(b) Again, how much is implied as to the Person of Christ by the idea of Regeneration, as it is brought before us in the writings of St. Paul! St. Paul uses the word itself only once375. But the idea recurs continually throughout his writings; it is not less prominent in them than is the idea of faith. This idea of regeneration is sometimes expressed by the image of a change of vesture376. The regenerate nature has put off the old man, with his deeds of untruthfulness and lust, and has put on the new or ideal man, the Perfect Moral Being, the Christ. Sometimes the idea of regeneration is expressed more closely by the image of a change of form377. The regenerate man has been metamorphosed. He is made to correspond to the Form of Christ; he is renewed in the Image of Christ; his moral being is reconstructed. Sometimes, however, and most emphatically, regeneration is paralleled with natural birth. Regeneration is a second birth. The regenerate man is a new creature378; he is a work of God379; he has been created according to a Divine standard380. But—and this is of capital importance—he is also said to be created in Christ Jesus381; Christ is the sphere of the new creation382. The instrument of regeneration on Christ’s part, according to St. Paul, is the sacrament of baptism383, to which the Holy Spirit gives its efficacy, and which, in the case of an adult recipient, must be welcomed to the soul by repentance and faith. Regeneration thus implies a double process, one destructive, the other constructive; by it the old life is killed, and the new life forthwith bursts into existence. This double process is effected by the sacramental incorporation of the baptized, first with Christ crucified and dead384, and then with Christ rising from the dead to life; although the language of the Apostle distinctly intimates that a continued share in the resurrection-life depends upon the co-operation of the will of the Christian385. But the moral realities of the Christian life, to which the grace of baptism originally introduces the Christian, correspond with, and are effects of, Christ’s Death and Resurrection. Regarded historically, these events belong to the irrevocable past. But for us Christians the Crucifixion and the Resurrection are not merely past events of history; they are energizing facts from which no lapse of centuries can sever us; they are perpetuated to the end of time within the kingdom of the Redemption386. The Christian is, to the end of time, crucified with Christ387; he dies with Christ388; he is buried with Christ389; he is quickened together with Christ390; he rises with Christ391; he lives with Christ392. He is not merely made to sit together in heavenly places as being in Christ Jesus393, he is a member of His Body, as out of His Flesh and out of His Bones394. And of this profound incorporation baptism is the original instrument. The very form of the sacrament of regeneration, as it was administered to the adult multitudes who in the early days of the Church pressed for admittance into her communion, harmonizes with the spiritual results which it effects. As the neophyte is plunged beneath the waters, so the old nature is slain and buried with Christ. As Christ, crucified and entombed, rises with resistless might from the grave which can no longer hold Him, so, to the eye of faith, the Christian is raised from the bath of regeneration radiant with a new and supernatural life. His gaze is to be fixed henceforth on Christ, Who, being raised from the dead, dieth no more. The Christian indeed may fail to persevere; he may fall from this high grace in which he stands. But he need not do so; and meanwhile he is bound to account himself as ‘dead indeed unto sin, but alive unto God through Jesus Christ our Lord395.’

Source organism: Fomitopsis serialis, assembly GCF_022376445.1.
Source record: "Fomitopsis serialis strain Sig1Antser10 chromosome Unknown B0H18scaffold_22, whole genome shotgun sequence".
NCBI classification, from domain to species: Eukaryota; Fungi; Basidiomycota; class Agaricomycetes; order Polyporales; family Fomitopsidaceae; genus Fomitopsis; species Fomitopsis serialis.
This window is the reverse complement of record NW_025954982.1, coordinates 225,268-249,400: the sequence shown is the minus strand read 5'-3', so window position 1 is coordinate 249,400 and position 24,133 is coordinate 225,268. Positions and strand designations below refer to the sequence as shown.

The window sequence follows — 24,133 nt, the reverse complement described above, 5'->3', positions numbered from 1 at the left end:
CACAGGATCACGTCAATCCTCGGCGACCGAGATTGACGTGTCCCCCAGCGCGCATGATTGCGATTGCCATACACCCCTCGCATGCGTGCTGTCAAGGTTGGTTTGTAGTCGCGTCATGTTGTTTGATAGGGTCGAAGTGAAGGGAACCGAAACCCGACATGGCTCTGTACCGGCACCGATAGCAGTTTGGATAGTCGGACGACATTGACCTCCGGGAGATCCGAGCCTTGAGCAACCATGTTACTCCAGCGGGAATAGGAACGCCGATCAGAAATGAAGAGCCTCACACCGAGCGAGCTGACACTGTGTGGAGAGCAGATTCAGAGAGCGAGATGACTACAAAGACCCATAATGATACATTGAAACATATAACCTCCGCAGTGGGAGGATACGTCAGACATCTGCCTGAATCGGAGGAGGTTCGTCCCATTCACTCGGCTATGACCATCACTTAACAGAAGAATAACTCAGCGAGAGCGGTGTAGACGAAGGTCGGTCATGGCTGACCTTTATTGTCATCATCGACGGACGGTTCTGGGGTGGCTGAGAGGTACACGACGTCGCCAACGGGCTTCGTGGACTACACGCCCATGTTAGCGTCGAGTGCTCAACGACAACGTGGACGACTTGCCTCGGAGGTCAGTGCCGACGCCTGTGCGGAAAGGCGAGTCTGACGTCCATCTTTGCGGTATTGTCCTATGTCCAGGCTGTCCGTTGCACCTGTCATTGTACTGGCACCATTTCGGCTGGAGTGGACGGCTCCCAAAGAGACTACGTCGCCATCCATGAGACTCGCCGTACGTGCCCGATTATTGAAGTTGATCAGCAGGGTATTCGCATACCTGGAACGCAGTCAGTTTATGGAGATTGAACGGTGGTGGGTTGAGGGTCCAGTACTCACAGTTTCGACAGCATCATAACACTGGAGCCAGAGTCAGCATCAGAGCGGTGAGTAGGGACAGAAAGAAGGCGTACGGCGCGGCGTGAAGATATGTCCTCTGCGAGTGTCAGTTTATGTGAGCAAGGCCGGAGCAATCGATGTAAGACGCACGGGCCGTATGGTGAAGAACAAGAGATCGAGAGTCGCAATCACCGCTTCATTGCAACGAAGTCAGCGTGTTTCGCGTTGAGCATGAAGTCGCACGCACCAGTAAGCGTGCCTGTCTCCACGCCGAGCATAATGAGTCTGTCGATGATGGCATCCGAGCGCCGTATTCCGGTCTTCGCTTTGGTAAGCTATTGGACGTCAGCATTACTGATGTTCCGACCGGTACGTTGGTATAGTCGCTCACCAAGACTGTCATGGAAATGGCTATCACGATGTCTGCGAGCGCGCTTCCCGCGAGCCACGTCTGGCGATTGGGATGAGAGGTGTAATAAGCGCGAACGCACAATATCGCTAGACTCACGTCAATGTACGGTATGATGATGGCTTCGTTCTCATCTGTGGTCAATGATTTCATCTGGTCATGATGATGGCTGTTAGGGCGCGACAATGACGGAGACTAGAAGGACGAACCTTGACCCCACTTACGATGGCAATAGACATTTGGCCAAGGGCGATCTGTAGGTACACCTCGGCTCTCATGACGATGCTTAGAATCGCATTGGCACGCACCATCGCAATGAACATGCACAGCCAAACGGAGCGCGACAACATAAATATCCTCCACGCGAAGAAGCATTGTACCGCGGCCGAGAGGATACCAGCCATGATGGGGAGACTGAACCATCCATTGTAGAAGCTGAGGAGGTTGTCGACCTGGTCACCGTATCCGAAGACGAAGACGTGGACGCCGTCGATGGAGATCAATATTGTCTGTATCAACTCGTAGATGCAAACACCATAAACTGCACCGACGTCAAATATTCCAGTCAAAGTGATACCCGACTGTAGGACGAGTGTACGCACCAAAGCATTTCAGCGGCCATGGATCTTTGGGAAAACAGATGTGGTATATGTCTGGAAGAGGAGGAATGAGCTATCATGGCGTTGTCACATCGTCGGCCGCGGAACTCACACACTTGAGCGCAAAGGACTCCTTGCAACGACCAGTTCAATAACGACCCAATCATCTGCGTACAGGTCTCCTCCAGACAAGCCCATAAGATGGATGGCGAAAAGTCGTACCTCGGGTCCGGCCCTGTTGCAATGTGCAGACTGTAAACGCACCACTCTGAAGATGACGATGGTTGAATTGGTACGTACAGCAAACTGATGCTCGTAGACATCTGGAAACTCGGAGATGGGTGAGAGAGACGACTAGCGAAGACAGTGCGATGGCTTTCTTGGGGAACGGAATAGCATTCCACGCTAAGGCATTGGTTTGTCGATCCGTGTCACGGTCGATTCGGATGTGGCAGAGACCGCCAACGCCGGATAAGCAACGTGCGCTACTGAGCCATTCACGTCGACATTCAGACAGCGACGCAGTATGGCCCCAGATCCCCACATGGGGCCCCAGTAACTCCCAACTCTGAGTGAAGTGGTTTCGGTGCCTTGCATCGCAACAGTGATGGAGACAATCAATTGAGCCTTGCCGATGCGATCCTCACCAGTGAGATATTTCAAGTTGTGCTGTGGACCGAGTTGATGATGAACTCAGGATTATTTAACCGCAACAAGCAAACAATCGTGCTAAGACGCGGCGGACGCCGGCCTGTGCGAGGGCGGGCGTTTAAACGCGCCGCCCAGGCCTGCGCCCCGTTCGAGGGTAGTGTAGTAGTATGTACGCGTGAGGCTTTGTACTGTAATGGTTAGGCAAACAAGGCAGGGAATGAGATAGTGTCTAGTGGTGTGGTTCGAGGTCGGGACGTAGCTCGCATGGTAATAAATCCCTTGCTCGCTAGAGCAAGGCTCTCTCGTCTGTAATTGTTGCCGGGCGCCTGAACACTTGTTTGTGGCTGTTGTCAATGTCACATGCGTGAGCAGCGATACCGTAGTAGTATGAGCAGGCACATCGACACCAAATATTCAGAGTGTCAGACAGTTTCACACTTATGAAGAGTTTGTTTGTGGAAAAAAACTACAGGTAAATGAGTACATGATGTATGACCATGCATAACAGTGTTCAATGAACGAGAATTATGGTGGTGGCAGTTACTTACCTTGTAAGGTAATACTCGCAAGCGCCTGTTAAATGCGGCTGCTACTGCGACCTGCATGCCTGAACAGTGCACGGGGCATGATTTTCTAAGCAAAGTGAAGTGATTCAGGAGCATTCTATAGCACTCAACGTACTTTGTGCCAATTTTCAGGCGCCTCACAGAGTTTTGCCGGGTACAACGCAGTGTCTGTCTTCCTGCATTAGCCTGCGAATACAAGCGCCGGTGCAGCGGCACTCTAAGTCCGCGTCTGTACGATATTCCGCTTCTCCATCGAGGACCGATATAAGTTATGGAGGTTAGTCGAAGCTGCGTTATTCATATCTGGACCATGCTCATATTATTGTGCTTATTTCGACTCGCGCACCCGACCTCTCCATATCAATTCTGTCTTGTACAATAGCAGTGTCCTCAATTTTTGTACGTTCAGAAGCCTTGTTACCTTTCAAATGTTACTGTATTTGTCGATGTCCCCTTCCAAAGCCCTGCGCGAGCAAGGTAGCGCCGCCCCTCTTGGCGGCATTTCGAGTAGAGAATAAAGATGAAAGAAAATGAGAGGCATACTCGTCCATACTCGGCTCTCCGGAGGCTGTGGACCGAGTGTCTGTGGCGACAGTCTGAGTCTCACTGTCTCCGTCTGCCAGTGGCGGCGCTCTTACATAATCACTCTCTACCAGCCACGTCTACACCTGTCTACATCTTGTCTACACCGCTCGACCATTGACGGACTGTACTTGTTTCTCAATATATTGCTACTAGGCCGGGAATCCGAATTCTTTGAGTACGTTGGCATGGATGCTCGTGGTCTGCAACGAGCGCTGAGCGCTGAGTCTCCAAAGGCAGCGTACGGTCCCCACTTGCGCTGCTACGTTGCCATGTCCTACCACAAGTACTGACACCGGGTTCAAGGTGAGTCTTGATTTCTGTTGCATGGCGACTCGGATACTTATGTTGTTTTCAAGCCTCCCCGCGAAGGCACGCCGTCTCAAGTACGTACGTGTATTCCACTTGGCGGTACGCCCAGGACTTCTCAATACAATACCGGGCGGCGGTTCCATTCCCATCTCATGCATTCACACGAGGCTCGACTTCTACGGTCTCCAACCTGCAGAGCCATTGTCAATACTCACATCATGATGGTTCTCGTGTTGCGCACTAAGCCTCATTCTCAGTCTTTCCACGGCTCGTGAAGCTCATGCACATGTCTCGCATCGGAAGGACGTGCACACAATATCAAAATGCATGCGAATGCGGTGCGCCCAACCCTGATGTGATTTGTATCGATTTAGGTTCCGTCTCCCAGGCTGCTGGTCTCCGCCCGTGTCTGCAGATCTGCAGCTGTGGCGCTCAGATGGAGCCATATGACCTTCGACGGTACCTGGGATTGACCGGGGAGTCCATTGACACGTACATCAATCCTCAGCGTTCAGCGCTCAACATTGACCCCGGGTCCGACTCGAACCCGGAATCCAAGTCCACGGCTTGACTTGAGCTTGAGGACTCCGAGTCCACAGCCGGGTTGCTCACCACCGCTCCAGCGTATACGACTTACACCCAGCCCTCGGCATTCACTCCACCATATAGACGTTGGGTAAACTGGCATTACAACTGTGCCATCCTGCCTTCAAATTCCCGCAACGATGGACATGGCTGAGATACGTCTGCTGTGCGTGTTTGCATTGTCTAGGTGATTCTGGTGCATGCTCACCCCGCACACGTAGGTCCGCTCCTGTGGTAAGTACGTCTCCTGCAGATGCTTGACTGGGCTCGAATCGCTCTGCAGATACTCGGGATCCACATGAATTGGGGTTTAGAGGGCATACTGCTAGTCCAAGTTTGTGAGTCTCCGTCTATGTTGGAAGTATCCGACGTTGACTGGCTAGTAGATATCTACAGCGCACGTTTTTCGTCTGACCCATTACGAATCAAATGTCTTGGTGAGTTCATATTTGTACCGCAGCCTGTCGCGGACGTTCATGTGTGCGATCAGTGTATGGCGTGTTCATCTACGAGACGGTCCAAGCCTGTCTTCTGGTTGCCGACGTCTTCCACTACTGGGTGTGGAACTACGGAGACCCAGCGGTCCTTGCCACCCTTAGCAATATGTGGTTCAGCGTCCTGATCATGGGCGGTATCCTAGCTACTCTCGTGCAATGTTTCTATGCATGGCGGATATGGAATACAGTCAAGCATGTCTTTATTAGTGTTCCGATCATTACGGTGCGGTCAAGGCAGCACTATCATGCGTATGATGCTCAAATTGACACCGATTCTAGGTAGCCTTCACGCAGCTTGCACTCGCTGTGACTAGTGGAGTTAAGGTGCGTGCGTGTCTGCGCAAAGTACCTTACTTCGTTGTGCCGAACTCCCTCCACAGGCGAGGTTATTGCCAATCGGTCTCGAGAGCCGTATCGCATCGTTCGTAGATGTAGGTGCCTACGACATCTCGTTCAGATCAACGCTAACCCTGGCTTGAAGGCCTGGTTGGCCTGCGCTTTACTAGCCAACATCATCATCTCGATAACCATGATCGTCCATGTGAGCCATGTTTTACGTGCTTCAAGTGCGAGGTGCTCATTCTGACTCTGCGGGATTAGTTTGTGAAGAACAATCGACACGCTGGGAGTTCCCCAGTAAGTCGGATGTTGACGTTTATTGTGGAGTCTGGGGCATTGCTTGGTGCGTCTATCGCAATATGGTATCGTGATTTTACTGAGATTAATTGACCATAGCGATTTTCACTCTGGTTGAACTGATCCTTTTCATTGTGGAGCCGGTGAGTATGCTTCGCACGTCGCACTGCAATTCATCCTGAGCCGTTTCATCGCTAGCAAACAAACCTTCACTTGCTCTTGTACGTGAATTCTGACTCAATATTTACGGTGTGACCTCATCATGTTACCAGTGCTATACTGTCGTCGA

This regenerate or Christian life is further described by two most remarkable expressions. The Apostle speaks sometimes of Christians being in Christ396; sometimes of Christ being in Christians397. The most recent criticism refuses to sanction the efforts which in former years have been made to empty these expressions of their literal and natural force. Hooker has observed that it is ‘too cold an interpretation whereby some men expound being in Christ to import nothing else but only that the selfsame nature which maketh us to be men is in Him, and maketh Him man as we are. For what man in the world is there which hath not so far forth communion with Jesus Christ398?’ Nor will it suffice to say that in such phrases as are here in question, ‘Christ’ means only the moral teaching of Christ, and that a Christian is ‘in Christ’ by the force of a mere intellectual loyalty to the Sermon on the Mount. The expression is too energetic to admit of this treatment; it resists any but a literal explanation. By a vigorous metaphor an enthusiastic Platonist might perhaps speak of his ‘living in’ Plato, meaning thereby that his whole intellectual activity is absorbed by and occupied with the recorded thought of that philosopher. But he would scarcely say that he is ‘in’ Plato; since such a phrase would imply not merely an intellectual communion with Plato’s mind, but an objective inherence in his nature or being. Still less possible would it be to adopt the alternative phrase, and say that Plato is ‘in’ the student of Plato. When St. Paul uses these expressions to denote a Christian’s relation to Christ, he plainly is not recording any subjective impression of the human mind; he is pointing to an objective and independent fact, strictly peculiar to the kingdom of the Incarnation. The regenerate Christian is as really ‘in’ Christ, as every member of the human family is ‘in’ our first parent Adam399. Christ is indeed much more to the Christian than is Adam to his descendants; Christ is the sphere in which the Christian moves and breathes; but Christ is also the Parent of that new nature in which he shares; Christ is the Head of a Body, whereof he is really a member; nay, the Body of which he is a member is itself Christ400. From Christ, risen, ascended, glorified, as from an exhaustless storehouse, there flow powers of unspeakable virtue401; and in this life-stream the believing and baptized Christian is bathed and lives. And conversely, Christ lives in the Christian; the soul and body of the Christian are the temple of Christ; the Christian is well assured that Jesus Christ is in him, except he be reprobate402.